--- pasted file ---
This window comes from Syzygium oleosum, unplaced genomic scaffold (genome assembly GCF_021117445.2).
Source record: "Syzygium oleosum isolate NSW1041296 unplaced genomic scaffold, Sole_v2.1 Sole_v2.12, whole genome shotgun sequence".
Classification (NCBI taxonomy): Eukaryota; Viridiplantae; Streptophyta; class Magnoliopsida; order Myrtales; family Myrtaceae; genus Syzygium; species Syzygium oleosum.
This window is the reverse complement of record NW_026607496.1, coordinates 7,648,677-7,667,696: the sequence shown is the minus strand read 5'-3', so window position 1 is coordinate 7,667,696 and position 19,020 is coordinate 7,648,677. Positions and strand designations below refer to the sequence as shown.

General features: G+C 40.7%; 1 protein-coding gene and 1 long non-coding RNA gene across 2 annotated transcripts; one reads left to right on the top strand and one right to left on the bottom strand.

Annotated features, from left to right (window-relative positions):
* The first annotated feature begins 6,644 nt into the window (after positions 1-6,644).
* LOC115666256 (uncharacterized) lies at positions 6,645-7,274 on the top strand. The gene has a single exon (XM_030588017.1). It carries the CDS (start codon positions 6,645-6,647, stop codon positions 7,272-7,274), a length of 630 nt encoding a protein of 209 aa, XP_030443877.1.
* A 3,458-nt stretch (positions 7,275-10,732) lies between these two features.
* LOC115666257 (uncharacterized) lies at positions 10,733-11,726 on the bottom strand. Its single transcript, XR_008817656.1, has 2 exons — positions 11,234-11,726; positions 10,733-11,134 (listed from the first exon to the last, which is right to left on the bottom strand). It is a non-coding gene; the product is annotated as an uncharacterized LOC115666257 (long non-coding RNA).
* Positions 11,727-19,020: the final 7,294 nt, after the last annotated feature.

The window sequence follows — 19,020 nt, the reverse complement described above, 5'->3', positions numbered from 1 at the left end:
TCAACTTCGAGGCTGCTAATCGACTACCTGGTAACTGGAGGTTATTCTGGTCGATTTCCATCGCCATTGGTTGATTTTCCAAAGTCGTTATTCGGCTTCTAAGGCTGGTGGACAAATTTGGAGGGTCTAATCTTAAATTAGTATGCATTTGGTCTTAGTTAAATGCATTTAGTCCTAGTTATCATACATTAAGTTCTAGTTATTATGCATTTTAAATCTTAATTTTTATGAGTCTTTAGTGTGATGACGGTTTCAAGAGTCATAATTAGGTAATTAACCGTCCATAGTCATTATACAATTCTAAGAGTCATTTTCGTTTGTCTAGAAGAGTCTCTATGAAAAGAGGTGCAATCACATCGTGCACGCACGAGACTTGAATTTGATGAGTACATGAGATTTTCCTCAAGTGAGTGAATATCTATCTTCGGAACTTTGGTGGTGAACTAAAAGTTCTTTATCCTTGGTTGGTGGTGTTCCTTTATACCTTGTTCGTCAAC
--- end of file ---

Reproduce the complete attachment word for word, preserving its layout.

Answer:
This window comes from Syzygium oleosum, unplaced genomic scaffold (genome assembly GCF_021117445.2).
Source record: "Syzygium oleosum isolate NSW1041296 unplaced genomic scaffold, Sole_v2.1 Sole_v2.12, whole genome shotgun sequence".
Classification (NCBI taxonomy): Eukaryota; Viridiplantae; Streptophyta; class Magnoliopsida; order Myrtales; family Myrtaceae; genus Syzygium; species Syzygium oleosum.
This window is the reverse complement of record NW_026607496.1, coordinates 7,648,677-7,667,696: the sequence shown is the minus strand read 5'-3', so window position 1 is coordinate 7,667,696 and position 19,020 is coordinate 7,648,677. Positions and strand designations below refer to the sequence as shown.

General features: G+C 40.7%; 1 protein-coding gene and 1 long non-coding RNA gene across 2 annotated transcripts; one reads left to right on the top strand and one right to left on the bottom strand.

Annotated features, from left to right (window-relative positions):
* The first annotated feature begins 6,644 nt into the window (after positions 1-6,644).
* LOC115666256 (uncharacterized) lies at positions 6,645-7,274 on the top strand. The gene has a single exon (XM_030588017.1). It carries the CDS (start codon positions 6,645-6,647, stop codon positions 7,272-7,274), a length of 630 nt encoding a protein of 209 aa, XP_030443877.1.
* A 3,458-nt stretch (positions 7,275-10,732) lies between these two features.
* LOC115666257 (uncharacterized) lies at positions 10,733-11,726 on the bottom strand. Its single transcript, XR_008817656.1, has 2 exons — positions 11,234-11,726; positions 10,733-11,134 (listed from the first exon to the last, which is right to left on the bottom strand). It is a non-coding gene; the product is annotated as an uncharacterized LOC115666257 (long non-coding RNA).
* Positions 11,727-19,020: the final 7,294 nt, after the last annotated feature.

The window sequence follows — 19,020 nt, the reverse complement described above, 5'->3', positions numbered from 1 at the left end:
TCAACTTCGAGGCTGCTAATCGACTACCTGGTAACTGGAGGTTATTCTGGTCGATTTCCATCGCCATTGGTTGATTTTCCAAAGTCGTTATTCGGCTTCTAAGGCTGGTGGACAAATTTGGAGGGTCTAATCTTAAATTAGTATGCATTTGGTCTTAGTTAAATGCATTTAGTCCTAGTTATCATACATTAAGTTCTAGTTATTATGCATTTTAAATCTTAATTTTTATGAGTCTTTAGTGTGATGACGGTTTCAAGAGTCATAATTAGGTAATTAACCGTCCATAGTCATTATACAATTCTAAGAGTCATTTTCGTTTGTCTAGAAGAGTCTCTATGAAAAGAGGTGCAATCACATCGTGCACGCACGAGACTTGAATTTGATGAGTACATGAGATTTTCCTCAAGTGAGTGAATATCTATCTTCGGAACTTTGGTGGTGAACTAAAAGTTCTTTATCCTTGGTTGGTGGTGTTCCTTTATACCTTGTTCGTCAAC